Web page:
Today I received the first copy of my book Real-World Cryptography! You can't imagine how much sweat and love I put into this work in the last two years and a half. It's the book I've always wanted to read, and it's the book I thought the field was missing. It's the book I wanted to have as a student when I was learning about hash functions and ciphers, and it's the book I wish I could have referred to my fellow pentesters when they had questions about TLS or end-to-end encryption. It's the book I'd use as a developer looking for cryptographic libraries and best practice. It's the first book with a cryptocurrency chapter, and it's the book cryptographers will read to learn about password-authenticated key exchanges, sponge functions, the noise protocol framework, post-quantum cryptography, and zero-knowledge proofs. Real-world cryptography is what the field of applied cryptography really looks like today. It's all there.
If you've been following my blog recently, you must have seen that I joined O(1) Labs to work on the Mina cryptocurrency. Why? Simply because I felt like it was the most interesting project in the space, and now that I'm deep in OCaml and Rust code trying to understand PLONK and other state-of-the-art zero-knowledge proof systems work I can tell you that it is indeed the most interesting project in the space :)
My two zero-knowledge friends are too busy doing a PhD. They like self-inflicted pain. (Mathias and Michael, I'm looking at you.) So if you're free, ping me! And if you're not free, ping me anyway because we might be able to work something out.
In this eleventh video, I go back to the PLONK protocol and finally explain how it works with polynomial commitments. This version of the protocol is not finished, as it doesn't have zero-knowledgeness (the polynomial evaluations leak information about the polynomials) and the wiring (or copy constraint) has not been enforced (e.g. the output wire of this gate should be the left wire of this other gate). In the next video, I will explain how copy constraints can be enforced via the PLONK permutation argument.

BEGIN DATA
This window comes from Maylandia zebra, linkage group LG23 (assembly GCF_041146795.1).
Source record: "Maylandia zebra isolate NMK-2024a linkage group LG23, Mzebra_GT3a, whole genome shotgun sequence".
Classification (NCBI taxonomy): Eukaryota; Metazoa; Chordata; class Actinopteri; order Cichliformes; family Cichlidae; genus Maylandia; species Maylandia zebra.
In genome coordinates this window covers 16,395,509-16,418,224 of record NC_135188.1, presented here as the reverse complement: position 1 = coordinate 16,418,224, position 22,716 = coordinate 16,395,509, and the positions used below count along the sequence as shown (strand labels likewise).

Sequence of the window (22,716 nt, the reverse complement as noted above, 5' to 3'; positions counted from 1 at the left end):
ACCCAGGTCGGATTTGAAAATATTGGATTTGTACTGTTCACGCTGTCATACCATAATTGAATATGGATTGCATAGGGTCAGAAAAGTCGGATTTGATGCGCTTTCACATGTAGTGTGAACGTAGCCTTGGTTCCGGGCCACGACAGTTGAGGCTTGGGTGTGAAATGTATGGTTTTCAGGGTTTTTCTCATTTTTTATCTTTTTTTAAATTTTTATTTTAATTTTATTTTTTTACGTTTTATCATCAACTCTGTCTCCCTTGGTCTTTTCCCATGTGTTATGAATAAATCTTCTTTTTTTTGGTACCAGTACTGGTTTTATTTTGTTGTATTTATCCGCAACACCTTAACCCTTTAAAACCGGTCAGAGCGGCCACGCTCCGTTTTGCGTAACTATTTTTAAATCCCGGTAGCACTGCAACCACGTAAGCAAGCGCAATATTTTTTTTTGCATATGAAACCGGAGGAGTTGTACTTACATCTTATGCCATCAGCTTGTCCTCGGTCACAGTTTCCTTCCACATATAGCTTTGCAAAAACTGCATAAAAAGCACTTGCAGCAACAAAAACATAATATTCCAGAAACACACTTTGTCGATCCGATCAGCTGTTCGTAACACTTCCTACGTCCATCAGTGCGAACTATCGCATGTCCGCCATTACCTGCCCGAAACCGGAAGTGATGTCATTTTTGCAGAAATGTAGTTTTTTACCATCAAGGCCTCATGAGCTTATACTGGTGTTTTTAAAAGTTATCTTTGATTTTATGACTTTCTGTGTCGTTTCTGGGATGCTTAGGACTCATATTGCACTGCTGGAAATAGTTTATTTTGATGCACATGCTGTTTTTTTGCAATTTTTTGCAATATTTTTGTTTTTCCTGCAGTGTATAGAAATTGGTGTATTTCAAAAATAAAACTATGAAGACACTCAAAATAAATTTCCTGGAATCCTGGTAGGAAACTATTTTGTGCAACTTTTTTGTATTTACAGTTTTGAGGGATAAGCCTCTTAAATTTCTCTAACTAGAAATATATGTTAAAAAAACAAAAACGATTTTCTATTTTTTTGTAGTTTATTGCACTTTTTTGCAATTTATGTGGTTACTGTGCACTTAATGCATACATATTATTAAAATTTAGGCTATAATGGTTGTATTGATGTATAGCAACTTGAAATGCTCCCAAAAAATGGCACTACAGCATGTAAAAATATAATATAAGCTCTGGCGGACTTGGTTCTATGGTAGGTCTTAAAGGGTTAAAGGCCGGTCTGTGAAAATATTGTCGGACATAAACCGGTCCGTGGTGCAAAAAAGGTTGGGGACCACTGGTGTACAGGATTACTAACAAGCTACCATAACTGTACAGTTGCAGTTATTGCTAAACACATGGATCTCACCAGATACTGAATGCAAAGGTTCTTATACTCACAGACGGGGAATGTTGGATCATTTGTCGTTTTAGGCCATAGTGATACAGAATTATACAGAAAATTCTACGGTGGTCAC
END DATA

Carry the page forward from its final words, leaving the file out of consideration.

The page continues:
In this tenth video, I explain how the Kate polynomial commitment scheme works. For more information about it, check this other blogpost I wrote. This polynomial commitment scheme will be useful to force the prover to commit to its polynomials before learning the random point they need to be evaluated at.
In this ninth video, I explain what polynomial commitment schemes are as well as their API. I also mention the Kate polynomial commitment scheme (KZG), based on pairings, and bootle/bulletproof types of polynomial commitments schemes, based on inner products.
In this eighth video, I explain how the prover and the verifier can perform a "polynomial dance" in order to construct the circuit polynomial $f$. The principle is simple: the prover doesn't want to leak information about the private inputs and the intermediary values in the circuit, and the verifier doesn't want to give the prover too much freedom in the way they construct the circuit polynomial $f$.